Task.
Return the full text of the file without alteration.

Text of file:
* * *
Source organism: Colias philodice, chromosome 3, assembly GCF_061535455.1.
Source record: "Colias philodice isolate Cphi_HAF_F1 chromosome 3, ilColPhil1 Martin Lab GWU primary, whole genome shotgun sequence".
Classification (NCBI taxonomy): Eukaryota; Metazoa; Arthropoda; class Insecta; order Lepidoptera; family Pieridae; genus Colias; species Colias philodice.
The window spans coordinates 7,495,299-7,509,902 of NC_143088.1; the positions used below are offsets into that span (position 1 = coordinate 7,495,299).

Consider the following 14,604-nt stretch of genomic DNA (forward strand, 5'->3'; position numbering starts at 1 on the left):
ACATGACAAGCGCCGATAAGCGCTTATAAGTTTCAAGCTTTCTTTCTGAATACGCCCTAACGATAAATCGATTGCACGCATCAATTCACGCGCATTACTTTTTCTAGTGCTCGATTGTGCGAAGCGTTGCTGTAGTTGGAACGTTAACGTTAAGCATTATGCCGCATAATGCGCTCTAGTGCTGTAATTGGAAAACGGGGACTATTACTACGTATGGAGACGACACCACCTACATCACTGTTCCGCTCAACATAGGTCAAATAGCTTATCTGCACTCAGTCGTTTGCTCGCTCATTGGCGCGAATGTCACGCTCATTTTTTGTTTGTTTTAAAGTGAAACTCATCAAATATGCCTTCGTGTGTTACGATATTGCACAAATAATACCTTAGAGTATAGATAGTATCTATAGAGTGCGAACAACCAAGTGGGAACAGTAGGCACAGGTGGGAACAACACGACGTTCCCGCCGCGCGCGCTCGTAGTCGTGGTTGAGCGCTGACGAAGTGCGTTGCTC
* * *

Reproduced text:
Source organism: Colias philodice, chromosome 3, assembly GCF_061535455.1.
Source record: "Colias philodice isolate Cphi_HAF_F1 chromosome 3, ilColPhil1 Martin Lab GWU primary, whole genome shotgun sequence".
Classification (NCBI taxonomy): Eukaryota; Metazoa; Arthropoda; class Insecta; order Lepidoptera; family Pieridae; genus Colias; species Colias philodice.
The window spans coordinates 7,495,299-7,509,902 of NC_143088.1; the positions used below are offsets into that span (position 1 = coordinate 7,495,299).

Consider the following 14,604-nt stretch of genomic DNA (forward strand, 5'->3'; position numbering starts at 1 on the left):
ACATGACAAGCGCCGATAAGCGCTTATAAGTTTCAAGCTTTCTTTCTGAATACGCCCTAACGATAAATCGATTGCACGCATCAATTCACGCGCATTACTTTTTCTAGTGCTCGATTGTGCGAAGCGTTGCTGTAGTTGGAACGTTAACGTTAAGCATTATGCCGCATAATGCGCTCTAGTGCTGTAATTGGAAAACGGGGACTATTACTACGTATGGAGACGACACCACCTACATCACTGTTCCGCTCAACATAGGTCAAATAGCTTATCTGCACTCAGTCGTTTGCTCGCTCATTGGCGCGAATGTCACGCTCATTTTTTGTTTGTTTTAAAGTGAAACTCATCAAATATGCCTTCGTGTGTTACGATATTGCACAAATAATACCTTAGAGTATAGATAGTATCTATAGAGTGCGAACAACCAAGTGGGAACAGTAGGCACAGGTGGGAACAACACGACGTTCCCGCCGCGCGCGCTCGTAGTCGTGGTTGAGCGCTGACGAAGTGCGTTGCTC